Tram looks ahead to avoid collisions

New technology will make trams safer and here is a lesson to be learned. Modern light rail, trams and streetcars are constantly evolving, into a safer and and more convenient transit mode. There is no such evolution with SkyTrain as it is essentially the same mode since 1978, just tarted up every now and again.

Tram looks ahead to avoid collisions

11 Oct 2013

GERMANY: A Flexity tram operated by Frankfurt transport company VGF is to be fitted with an experimental optical sensor system designed to reduce the risk of collisions with road vehicles, cyclists, pedestrians and small objects such as footballs.

The technology has been developed by Bombardier Transportation and image processing specialists at the Austrian Institute of Technology. Cameras with high spatial resolution monitor the path in front of the tram for more than 60 m ahead, and the system automatically evaluates potential risk and responds accordingly. An initial acoustic warning enables the driver to react before automatic braking is triggered.

AIT says the 3D Stereo Vision Technology is extremely interference-proof, has a large range, high resolution and is cost-effective to implement.

From the Railway Gazette


4 Responses to “Tram looks ahead to avoid collisions”
  1. eric chris says:

    Please replace my previous post with this one:

    Yup, beta testers have already found what TransLink calls a “loophole” in the Compass electronic fare system. You just swipe the electronic card when you board the bus and then quickly swipe before your exit to foil the fare charge by distance (expect as huge increase in one-zone fares and a sharp drop in three-zone fares). This is just another example of buffoons being far too stupid for their six figure jobs at TransLink.

    Six figure TransLink VP Mike Madill says that nothing is perfect. Mike, it isn’t a loophole, it is a design flaw, just like the sky train which most drivers avoid. This little loophole is going to cost TransLink (taxpayers paying 70% of the cost of transit) millions of dollars of additional fare losses every year in addition to the almost $200 million (with cost overruns) for the Compass fare system which won’t work as intended. Again, Captain Kangaroo, Ian Jarvis, who heads TransLink shows everyone how inept he is at thinking things through.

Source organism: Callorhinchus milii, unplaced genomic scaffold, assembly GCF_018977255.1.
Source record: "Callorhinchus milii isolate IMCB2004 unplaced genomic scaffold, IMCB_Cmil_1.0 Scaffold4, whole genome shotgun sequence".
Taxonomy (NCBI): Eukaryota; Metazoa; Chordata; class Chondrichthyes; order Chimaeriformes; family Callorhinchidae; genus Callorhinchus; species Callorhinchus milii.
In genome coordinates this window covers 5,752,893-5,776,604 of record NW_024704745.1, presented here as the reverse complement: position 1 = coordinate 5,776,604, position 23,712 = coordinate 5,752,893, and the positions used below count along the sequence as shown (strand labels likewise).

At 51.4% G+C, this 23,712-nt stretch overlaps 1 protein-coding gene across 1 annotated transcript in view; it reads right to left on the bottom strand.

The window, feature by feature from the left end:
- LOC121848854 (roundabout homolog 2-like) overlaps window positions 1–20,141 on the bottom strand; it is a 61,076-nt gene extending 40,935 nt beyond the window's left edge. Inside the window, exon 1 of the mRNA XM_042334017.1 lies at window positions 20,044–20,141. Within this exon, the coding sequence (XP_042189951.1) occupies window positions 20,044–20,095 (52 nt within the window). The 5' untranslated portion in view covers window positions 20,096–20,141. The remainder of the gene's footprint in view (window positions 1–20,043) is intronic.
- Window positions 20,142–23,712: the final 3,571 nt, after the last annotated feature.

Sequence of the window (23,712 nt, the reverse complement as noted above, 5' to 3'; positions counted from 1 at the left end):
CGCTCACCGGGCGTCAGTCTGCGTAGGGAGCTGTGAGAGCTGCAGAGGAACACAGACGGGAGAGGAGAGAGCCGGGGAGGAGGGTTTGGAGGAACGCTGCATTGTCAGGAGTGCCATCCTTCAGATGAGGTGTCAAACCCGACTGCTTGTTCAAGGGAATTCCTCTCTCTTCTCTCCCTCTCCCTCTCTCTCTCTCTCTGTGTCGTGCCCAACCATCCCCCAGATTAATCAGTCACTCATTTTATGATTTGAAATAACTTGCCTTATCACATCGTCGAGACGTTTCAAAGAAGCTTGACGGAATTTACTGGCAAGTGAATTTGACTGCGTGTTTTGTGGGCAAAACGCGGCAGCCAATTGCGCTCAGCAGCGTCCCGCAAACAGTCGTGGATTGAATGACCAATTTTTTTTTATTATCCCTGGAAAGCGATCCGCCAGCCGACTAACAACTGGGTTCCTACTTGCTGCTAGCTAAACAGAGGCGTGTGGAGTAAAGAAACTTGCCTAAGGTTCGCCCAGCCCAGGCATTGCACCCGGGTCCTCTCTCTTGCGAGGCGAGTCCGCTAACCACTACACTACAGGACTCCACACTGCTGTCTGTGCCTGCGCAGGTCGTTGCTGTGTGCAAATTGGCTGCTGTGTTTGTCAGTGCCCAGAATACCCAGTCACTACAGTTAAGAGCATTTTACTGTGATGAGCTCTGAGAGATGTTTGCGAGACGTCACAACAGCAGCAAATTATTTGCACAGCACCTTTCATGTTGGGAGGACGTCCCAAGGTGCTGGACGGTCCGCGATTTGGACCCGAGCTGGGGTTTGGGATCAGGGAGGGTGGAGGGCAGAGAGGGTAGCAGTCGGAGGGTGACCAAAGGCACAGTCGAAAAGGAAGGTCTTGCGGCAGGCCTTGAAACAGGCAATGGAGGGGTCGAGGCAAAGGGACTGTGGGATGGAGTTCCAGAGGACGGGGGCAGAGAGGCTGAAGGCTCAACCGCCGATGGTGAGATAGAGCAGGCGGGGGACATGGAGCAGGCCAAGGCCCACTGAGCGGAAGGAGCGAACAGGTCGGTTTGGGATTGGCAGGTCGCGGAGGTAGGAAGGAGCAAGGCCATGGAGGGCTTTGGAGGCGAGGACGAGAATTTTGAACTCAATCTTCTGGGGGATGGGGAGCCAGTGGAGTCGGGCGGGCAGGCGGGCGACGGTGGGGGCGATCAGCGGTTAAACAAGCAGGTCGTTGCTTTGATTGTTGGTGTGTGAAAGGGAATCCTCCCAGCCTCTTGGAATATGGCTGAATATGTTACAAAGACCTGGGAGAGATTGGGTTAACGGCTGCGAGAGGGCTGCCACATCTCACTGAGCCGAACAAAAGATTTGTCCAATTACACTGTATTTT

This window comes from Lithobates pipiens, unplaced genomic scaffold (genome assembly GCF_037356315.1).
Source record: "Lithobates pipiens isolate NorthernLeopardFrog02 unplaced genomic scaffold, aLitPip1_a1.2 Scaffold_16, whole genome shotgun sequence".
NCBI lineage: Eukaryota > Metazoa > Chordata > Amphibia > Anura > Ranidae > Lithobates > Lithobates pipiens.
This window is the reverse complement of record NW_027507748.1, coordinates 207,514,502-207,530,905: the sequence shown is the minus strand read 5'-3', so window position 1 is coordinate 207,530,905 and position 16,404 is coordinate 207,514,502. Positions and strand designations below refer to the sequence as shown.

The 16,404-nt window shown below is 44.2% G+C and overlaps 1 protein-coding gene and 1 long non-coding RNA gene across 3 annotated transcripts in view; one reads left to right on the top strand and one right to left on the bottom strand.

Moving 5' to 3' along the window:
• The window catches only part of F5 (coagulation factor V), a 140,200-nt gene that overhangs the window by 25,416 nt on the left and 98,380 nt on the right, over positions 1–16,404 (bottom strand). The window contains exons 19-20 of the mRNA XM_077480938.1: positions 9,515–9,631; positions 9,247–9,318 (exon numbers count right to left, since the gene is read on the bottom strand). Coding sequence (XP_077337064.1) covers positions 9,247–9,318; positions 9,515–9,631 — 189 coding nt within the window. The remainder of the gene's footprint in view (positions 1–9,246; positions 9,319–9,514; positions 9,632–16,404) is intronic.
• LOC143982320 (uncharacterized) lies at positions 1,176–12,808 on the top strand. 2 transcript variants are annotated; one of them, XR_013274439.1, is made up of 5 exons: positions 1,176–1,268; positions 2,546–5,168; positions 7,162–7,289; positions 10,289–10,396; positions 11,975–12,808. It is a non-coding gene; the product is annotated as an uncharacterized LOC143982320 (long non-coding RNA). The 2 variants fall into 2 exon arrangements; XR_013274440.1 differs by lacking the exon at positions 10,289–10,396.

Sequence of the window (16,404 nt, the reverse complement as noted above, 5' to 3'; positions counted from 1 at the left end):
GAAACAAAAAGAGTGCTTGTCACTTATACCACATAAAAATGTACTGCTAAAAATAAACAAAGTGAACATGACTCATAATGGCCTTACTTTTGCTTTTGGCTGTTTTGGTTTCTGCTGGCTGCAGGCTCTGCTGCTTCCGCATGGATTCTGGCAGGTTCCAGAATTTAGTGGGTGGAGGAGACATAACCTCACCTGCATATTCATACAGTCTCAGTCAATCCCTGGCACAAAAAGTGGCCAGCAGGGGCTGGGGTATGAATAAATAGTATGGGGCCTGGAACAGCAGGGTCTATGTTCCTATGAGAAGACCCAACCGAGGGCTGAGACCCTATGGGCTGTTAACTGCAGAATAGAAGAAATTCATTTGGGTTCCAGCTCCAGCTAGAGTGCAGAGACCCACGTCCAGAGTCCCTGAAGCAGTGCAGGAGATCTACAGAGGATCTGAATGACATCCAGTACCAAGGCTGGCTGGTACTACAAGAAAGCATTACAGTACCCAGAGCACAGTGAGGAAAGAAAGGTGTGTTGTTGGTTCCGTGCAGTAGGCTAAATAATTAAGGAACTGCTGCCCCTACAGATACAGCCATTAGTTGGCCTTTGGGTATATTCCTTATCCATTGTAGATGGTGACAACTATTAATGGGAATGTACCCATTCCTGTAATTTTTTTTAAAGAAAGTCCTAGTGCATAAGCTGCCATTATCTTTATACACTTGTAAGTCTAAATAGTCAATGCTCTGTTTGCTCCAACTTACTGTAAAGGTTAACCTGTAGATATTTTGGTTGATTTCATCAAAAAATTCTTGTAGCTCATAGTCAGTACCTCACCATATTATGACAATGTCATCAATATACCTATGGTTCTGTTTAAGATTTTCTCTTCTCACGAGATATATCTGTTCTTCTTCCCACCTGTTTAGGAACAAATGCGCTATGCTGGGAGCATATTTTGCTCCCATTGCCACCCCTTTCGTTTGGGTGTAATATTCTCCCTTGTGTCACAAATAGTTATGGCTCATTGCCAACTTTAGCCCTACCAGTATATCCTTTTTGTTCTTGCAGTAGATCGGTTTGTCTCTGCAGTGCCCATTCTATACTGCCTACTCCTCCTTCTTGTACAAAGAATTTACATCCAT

2. Sean says:

    If trams have such great technology to avoid collisions, the next step to improve a tram system is to completely automate trams on these systems.
    Zweisystem replies: Nope not going to happen.

  3. Sean says:

    I disagree. If Google does manufacture completely automated cars, then trams will do the same.

  4. Haveacow says:

    Unfortunately Transport Canada, U.S. DOT, The Europoean Transportation Commission and their component national authorities as well as most of the manufacturers who make automated systems for rail vehicles require that, automated transit vehicle systems must be completely physically segregated from other traffic as well as preferably grade seperated to be considered for there operational certificates and their extra insurance. Most Light Rail systems do not qualify for that. The rail systems that do qualify, are extremely expensive per kilometre to build because of these requirements. The operational money saved by having no drivers is usually lost due to very high equipment maintenance (operating costs) just like Skytrain and the requirement for small armies of attendants or helpers to be on hand and avaiable to get people out of trains when there are emergencies or breakdowns. Plus, like Skytrain, a large number of people are required to be in the control room (compaired to non driverless systems) when the vehicle operating system requires people to manually drive all the trains. All these extra people have to be available at all times regardless if the system is working or not. Most Light Rail systems just avoid this by having drivers.